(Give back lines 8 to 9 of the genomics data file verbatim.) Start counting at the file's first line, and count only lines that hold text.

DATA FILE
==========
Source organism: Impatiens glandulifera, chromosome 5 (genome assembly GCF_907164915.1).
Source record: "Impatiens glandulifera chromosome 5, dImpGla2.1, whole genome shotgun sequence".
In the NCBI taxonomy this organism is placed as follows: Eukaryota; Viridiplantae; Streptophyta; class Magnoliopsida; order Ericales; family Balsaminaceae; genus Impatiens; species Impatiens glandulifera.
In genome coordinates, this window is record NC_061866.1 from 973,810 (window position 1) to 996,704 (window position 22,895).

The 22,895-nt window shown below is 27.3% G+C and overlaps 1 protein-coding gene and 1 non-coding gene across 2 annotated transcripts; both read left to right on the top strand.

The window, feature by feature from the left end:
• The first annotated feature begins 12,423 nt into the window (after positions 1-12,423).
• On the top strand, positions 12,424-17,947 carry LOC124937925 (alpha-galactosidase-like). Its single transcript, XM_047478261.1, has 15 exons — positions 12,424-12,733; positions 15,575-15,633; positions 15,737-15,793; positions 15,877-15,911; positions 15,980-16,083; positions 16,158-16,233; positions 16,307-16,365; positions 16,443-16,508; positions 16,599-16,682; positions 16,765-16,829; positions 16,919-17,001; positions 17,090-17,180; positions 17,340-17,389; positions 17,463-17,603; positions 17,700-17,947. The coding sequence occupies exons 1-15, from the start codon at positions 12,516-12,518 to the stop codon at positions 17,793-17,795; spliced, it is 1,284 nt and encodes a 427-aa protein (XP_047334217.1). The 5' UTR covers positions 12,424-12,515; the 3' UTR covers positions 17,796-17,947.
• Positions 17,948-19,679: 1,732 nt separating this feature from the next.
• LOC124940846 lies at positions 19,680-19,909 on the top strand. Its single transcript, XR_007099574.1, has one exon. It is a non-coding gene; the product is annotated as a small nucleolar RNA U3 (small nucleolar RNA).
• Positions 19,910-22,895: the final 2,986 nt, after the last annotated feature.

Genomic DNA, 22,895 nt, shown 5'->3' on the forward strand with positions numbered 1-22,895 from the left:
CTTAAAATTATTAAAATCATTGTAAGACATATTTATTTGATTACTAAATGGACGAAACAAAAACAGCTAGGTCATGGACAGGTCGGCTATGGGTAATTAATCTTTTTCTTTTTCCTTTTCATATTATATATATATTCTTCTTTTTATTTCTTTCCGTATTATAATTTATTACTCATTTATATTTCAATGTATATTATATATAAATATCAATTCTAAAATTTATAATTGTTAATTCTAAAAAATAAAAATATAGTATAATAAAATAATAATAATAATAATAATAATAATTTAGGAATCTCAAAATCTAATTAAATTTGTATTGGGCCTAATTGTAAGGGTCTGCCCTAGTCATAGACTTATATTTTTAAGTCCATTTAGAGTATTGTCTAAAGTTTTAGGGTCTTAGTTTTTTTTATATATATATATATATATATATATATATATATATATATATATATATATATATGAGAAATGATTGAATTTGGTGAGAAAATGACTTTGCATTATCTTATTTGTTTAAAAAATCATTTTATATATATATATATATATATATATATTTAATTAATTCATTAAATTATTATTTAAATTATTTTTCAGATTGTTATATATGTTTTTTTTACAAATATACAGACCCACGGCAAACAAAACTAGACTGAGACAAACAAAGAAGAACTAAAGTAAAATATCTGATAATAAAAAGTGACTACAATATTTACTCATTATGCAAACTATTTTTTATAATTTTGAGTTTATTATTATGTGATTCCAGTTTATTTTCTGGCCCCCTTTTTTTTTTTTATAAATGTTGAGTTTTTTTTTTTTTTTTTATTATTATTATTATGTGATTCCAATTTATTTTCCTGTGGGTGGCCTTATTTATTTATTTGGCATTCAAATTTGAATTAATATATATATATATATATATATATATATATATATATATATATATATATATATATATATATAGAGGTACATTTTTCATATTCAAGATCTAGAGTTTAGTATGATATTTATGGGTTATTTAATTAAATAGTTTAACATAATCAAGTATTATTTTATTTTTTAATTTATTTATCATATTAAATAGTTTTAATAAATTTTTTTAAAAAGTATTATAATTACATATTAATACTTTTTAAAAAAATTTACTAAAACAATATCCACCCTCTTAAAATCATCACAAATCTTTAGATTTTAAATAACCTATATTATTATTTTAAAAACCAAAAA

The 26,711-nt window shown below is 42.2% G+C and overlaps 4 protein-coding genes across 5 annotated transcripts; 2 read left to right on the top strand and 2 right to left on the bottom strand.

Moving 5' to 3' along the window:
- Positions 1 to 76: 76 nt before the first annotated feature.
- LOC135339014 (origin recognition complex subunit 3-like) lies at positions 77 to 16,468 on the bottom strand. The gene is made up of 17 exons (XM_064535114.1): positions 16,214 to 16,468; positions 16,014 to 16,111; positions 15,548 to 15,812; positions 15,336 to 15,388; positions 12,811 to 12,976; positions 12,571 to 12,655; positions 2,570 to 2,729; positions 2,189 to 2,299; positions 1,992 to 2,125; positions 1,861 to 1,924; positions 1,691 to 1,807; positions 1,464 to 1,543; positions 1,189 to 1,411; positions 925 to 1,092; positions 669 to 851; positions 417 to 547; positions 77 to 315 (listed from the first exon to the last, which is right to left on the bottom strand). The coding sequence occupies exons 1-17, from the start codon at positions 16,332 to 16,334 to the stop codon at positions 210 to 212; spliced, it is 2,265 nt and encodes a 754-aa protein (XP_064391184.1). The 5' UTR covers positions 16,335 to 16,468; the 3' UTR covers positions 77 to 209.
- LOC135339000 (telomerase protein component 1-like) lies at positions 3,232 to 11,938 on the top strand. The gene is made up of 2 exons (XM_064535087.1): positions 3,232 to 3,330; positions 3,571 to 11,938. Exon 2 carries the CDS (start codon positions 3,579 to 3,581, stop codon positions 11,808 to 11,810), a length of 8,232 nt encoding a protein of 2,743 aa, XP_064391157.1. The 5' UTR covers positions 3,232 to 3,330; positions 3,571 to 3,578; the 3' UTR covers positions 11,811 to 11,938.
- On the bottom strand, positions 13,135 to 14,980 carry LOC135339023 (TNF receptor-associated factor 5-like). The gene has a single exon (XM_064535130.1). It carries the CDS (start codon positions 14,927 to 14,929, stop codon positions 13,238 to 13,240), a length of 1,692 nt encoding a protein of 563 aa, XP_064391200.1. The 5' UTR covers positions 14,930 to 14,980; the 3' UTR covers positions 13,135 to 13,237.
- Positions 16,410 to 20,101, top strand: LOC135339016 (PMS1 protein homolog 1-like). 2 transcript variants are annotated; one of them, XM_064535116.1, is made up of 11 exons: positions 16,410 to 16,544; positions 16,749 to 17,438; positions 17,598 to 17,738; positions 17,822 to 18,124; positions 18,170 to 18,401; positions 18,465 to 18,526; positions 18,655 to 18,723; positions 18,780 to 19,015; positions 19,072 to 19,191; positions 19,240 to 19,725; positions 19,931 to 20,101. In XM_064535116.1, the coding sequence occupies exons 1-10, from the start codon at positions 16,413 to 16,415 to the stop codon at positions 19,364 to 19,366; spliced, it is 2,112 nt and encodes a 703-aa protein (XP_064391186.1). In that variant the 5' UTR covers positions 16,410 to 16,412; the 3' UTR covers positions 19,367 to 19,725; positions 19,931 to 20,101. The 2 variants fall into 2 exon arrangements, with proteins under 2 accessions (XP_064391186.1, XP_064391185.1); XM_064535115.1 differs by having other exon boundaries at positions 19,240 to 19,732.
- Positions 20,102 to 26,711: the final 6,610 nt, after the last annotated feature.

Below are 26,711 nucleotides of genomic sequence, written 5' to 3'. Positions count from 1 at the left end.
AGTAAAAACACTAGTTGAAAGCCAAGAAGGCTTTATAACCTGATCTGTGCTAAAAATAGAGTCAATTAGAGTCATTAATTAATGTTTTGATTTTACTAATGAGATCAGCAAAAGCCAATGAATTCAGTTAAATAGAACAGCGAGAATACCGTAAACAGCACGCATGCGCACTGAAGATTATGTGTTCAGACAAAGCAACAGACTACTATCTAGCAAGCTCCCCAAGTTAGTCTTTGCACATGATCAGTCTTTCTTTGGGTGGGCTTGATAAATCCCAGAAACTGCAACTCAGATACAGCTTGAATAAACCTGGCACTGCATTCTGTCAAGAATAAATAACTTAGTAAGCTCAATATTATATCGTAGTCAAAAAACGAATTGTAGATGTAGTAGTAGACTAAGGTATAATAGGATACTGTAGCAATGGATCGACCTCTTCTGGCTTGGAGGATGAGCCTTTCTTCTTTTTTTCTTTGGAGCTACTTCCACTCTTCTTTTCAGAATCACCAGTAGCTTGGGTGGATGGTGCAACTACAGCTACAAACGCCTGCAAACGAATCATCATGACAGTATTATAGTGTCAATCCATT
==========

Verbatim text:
• On the top strand, positions 12,424-17,947 carry LOC124937925 (alpha-galactosidase-like). Its single transcript, XM_047478261.1, has 15 exons — positions 12,424-12,733; positions 15,575-15,633; positions 15,737-15,793; positions 15,877-15,911; positions 15,980-16,083; positions 16,158-16,233; positions 16,307-16,365; positions 16,443-16,508; positions 16,599-16,682; positions 16,765-16,829; positions 16,919-17,001; positions 17,090-17,180; positions 17,340-17,389; positions 17,463-17,603; positions 17,700-17,947. The coding sequence occupies exons 1-15, from the start codon at positions 12,516-12,518 to the stop codon at positions 17,793-17,795; spliced, it is 1,284 nt and encodes a 427-aa protein (XP_047334217.1). The 5' UTR covers positions 12,424-12,515; the 3' UTR covers positions 17,796-17,947.
• Positions 17,948-19,679: 1,732 nt separating this feature from the next.